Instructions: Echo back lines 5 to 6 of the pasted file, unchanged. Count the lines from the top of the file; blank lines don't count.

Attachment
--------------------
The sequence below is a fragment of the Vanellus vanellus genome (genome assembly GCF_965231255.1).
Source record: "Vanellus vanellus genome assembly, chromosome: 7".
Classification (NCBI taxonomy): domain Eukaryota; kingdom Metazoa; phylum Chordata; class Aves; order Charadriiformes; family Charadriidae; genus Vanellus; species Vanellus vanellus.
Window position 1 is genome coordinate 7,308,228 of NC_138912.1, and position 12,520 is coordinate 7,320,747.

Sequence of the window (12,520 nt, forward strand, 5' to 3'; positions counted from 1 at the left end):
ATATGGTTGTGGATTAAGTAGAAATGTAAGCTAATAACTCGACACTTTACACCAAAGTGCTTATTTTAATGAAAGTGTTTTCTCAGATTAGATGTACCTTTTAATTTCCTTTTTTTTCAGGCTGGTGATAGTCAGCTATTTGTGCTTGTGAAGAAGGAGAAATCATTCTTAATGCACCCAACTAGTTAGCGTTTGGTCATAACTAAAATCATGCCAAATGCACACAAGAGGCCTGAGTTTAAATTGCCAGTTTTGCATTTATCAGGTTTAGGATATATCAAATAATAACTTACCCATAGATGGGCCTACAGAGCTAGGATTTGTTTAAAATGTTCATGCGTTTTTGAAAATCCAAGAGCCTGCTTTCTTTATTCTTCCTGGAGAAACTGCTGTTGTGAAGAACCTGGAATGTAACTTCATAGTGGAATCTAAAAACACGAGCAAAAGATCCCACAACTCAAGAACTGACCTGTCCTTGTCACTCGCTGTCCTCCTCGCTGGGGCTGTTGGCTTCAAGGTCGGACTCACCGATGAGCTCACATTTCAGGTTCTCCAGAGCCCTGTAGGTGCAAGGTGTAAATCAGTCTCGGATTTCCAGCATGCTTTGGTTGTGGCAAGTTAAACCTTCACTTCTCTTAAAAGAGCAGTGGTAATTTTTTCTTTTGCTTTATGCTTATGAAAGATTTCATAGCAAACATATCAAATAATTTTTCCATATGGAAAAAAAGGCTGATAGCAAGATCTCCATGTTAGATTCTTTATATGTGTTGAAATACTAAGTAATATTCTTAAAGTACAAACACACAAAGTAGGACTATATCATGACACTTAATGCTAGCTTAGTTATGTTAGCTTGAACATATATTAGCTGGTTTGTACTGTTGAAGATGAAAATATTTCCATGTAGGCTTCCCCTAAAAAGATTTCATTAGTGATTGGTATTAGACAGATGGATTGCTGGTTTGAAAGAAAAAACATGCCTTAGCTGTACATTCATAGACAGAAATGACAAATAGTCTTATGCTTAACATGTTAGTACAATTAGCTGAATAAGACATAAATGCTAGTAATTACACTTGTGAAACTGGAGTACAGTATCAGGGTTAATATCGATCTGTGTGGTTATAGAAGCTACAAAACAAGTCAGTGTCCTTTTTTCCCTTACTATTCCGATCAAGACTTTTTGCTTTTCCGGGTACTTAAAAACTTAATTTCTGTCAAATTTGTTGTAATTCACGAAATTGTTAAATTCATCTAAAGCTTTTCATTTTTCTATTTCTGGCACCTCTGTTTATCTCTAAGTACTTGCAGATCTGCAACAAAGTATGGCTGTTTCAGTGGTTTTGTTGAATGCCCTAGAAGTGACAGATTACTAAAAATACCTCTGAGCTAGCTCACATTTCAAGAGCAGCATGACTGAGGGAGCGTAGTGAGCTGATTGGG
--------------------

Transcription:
Sequence of the window (12,520 nt, forward strand, 5' to 3'; positions counted from 1 at the left end):
ATATGGTTGTGGATTAAGTAGAAATGTAAGCTAATAACTCGACACTTTACACCAAAGTGCTTATTTTAATGAAAGTGTTTTCTCAGATTAGATGTACCTTTTAATTTCCTTTTTTTTCAGGCTGGTGATAGTCAGCTATTTGTGCTTGTGAAGAAGGAGAAATCATTCTTAATGCACCCAACTAGTTAGCGTTTGGTCATAACTAAAATCATGCCAAATGCACACAAGAGGCCTGAGTTTAAATTGCCAGTTTTGCATTTATCAGGTTTAGGATATATCAAATAATAACTTACCCATAGATGGGCCTACAGAGCTAGGATTTGTTTAAAATGTTCATGCGTTTTTGAAAATCCAAGAGCCTGCTTTCTTTATTCTTCCTGGAGAAACTGCTGTTGTGAAGAACCTGGAATGTAACTTCATAGTGGAATCTAAAAACACGAGCAAAAGATCCCACAACTCAAGAACTGACCTGTCCTTGTCACTCGCTGTCCTCCTCGCTGGGGCTGTTGGCTTCAAGGTCGGACTCACCGATGAGCTCACATTTCAGGTTCTCCAGAGCCCTGTAGGTGCAAGGTGTAAATCAGTCTCGGATTTCCAGCATGCTTTGGTTGTGGCAAGTTAAACCTTCACTTCTCTTAAAAGAGCAGTGGTAATTTTTTCTTTTGCTTTATGCTTATGAAAGATTTCATAGCAAACATATCAAATAATTTTTCCATATGGAAAAAAAGGCTGATAGCAAGATCTCCATGTTAGATTCTTTATATGTGTTGAAATACTAAGTAATATTCTTAAAGTACAAACACACAAAGTAGGACTATATCATGACACTTAATGCTAGCTTAGTTATGTTAGCTTGAACATATATTAGCTGGTTTGTACTGTTGAAGATGAAAATATTTCCATGTAGGCTTCCCCTAAAAAGATTTCATTAGTGATTGGTATTAGACAGATGGATTGCTGGTTTGAAAGAAAAAACATGCCTTAGCTGTACATTCATAGACAGAAATGACAAATAGTCTTATGCTTAACATGTTAGTACAATTAGCTGAATAAGACATAAATGCTAGTAATTACACTTGTGAAACTGGAGTACAGTATCAGGGTTAATATCGATCTGTGTGGTTATAGAAGCTACAAAACAAGTCAGTGTCCTTTTTTCCCTTACTATTCCGATCAAGACTTTTTGCTTTTCCGGGTACTTAAAAACTTAATTTCTGTCAAATTTGTTGTAATTCACGAAATTGTTAAATTCATCTAAAGCTTTTCATTTTTCTATTTCTGGCACCTCTGTTTATCTCTAAGTACTTGCAGATCTGCAACAAAGTATGGCTGTTTCAGTGGTTTTGTTGAATGCCCTAGAAGTGACAGATTACTAAAAATACCTCTGAGCTAGCTCACATTTCAAGAGCAGCATGACTGAGGGAGCGTAGTGAGCTGATTGGG